Week 7 Speech and Language with Ms. Wickert
It is crazy to think we are reaching the final weeks of school. I appreciate the parents and students who have engaged in my activities and have reached out during this pandemic. It means a lot to me! This week I am going to focus on the littles-Preschool/Kindergarten aged students around 3-6. I am going to list some helpful tips to encourage speech and language devolvement!
- Make sure when your child starts a conversation, give your full attention whenever possible and try to have minimal distractions as little ones will be distracted easily.
- Make sure that you have your child's attention before you speak or you may be repeating yourself and become frustrated.
- Acknowledge, encourage, and praise all attempts to speak. Show that you understand the word or phrase by fulfilling the request, if appropriate. I know sometimes this is hard but do your best!
- Pause after speaking. This gives your child a chance to continue the conversation.Continue to build vocabulary. Introduce a new word and offer its definition, or use it in a context that is easily understood. This may be done in an exaggerated, humorous manner. "I think I will drive the vehicle to the store. I am too tired to walk."
- Talk about spatial relationships (first, middle, and last; right and left) and opposites (up and down; on and off).
- Offer a description or clues, and have your child identify what you are describing: "We use it to sweep the floor" (a broom). "It is cold, sweet, and good for dessert. I like strawberry" (ice cream).
- Work on forming and explaining categories. Identify the thing that does not belong in a group of similar objects: "A shoe does not belong with an apple and an orange because you can't eat it; it is not round; it is not a fruit."Help your child follow two- and three-step directions: "Go to your room, and bring me your book."
- Encourage your child to give directions. Follow his or her directions as he or she explains how to build a tower of blocks.
- Play games with your child such as "house." Exchange roles in the family, with your pretending to be the child. Talk about the different rooms and furnishings in the house.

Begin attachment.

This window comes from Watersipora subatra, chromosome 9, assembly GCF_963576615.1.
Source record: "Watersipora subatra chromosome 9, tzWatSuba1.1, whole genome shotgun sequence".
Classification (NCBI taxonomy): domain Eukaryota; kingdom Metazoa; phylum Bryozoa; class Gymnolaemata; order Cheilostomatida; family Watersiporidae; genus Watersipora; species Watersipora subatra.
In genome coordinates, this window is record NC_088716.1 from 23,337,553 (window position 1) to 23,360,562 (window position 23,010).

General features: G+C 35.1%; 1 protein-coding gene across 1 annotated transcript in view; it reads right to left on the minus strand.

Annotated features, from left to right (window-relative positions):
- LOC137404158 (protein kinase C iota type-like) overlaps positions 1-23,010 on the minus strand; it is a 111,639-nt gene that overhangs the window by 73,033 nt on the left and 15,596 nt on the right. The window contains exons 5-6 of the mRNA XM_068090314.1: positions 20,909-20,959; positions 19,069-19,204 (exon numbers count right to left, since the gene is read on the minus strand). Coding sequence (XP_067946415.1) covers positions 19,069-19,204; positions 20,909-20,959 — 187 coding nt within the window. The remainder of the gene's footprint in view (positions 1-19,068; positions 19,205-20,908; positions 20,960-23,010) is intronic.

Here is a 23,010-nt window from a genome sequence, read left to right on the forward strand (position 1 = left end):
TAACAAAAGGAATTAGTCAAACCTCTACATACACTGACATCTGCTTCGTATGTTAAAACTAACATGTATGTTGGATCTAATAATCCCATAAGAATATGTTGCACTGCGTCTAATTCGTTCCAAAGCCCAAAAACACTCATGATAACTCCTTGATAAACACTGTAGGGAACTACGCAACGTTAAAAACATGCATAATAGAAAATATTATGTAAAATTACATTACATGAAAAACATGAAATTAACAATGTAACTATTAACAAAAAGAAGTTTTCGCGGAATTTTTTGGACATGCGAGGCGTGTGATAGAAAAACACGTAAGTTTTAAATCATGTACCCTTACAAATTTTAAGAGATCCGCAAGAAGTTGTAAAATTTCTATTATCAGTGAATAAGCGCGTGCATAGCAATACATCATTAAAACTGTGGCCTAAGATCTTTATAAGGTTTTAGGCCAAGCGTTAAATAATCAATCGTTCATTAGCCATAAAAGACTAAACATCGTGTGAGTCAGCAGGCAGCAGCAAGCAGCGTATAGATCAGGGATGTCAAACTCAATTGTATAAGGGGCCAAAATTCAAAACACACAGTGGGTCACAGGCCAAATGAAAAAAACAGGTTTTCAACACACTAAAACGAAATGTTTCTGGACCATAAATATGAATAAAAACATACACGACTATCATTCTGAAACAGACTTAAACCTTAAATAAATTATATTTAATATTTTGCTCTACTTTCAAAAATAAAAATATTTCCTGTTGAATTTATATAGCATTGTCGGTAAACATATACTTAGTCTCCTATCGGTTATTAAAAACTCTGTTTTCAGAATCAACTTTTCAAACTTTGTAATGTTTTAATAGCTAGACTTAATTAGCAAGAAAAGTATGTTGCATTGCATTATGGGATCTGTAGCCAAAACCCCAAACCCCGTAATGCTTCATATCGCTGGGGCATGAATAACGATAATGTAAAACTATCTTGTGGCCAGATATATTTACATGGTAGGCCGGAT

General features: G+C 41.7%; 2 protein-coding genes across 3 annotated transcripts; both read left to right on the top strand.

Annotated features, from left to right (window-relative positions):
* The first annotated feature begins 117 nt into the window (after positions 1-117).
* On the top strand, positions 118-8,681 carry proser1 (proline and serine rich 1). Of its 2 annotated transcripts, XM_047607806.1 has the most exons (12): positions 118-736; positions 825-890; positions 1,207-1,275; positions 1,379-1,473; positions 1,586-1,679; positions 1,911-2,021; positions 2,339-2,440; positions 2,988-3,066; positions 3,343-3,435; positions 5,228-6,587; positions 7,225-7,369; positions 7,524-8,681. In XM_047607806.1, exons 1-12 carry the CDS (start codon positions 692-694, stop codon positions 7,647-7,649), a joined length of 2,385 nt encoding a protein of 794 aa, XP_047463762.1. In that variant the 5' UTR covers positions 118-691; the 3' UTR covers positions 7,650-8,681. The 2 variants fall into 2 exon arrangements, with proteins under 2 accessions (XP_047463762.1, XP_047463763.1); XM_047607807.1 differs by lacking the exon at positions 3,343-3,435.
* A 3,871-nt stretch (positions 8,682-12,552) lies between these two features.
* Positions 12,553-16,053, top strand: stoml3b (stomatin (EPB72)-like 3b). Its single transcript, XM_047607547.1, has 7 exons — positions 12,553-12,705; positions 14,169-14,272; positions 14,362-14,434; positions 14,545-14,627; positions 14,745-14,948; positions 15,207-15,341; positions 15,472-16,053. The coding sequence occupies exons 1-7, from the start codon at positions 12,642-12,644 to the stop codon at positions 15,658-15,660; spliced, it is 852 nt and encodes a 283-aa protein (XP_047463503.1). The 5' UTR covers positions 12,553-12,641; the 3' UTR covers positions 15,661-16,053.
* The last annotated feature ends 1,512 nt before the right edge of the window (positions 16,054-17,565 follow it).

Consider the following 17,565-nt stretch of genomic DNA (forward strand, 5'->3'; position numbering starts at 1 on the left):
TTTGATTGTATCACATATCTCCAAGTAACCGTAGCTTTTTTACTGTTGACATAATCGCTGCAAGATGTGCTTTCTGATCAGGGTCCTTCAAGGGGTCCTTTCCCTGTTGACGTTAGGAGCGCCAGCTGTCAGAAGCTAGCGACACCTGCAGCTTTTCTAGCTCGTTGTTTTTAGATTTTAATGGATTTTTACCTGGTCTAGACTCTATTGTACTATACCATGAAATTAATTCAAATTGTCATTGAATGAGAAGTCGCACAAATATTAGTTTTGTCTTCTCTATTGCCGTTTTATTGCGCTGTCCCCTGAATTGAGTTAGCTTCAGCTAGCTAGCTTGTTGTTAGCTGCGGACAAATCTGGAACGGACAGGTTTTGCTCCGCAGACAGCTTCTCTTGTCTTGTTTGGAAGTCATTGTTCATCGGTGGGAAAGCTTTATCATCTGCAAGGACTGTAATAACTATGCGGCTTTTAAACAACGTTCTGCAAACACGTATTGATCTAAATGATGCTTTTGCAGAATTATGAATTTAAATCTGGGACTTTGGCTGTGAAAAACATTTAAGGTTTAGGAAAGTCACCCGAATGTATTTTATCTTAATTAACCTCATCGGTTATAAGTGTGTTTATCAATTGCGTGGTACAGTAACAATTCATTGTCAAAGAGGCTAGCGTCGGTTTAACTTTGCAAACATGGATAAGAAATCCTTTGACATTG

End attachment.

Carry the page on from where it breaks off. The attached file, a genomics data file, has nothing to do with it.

- The television also can serve as a valuable tool. Talk about what the child is watching. Have him or her guess what might happen next. Talk about the characters. Are they happy or sad? Ask your child to tell you what has happened in the story. Act out a scene together, and make up a different ending.
- Take advantage of daily activities. For example, while in the kitchen, encourage your child to name the utensils needed. Discuss the foods on the menu, their color, texture, and taste. Where does the food come from? Which foods do you like? Which do you dislike? Who will clean up? Emphasize the use of prepositions by asking him or her to put the napkin on the table, in your lap, or under the spoon. Identify who the napkin belongs to: "It is my napkin." "It is Daddy's." "It is John's."
- While shopping for groceries, discuss what you will buy, how many you need, and what you will make. Discuss the size (large or small), shape (long, round, square), and weight (heavy or light) of the packages.
Find more helpful resources and tips at https://www.readingrockets.org/article/activities-encourage-speech-and-language-development.
I will be posting one last article next week. I am also planning to be at school the next 2 weeks so if you would like a final hard packet for the remainder of the school year or to work on through the summer please email me at email@example.com or call me at 660-947-3361 and make sure to leave a message if I do not answer.
Kellyn A. Wickert, M.A., CCC-SLP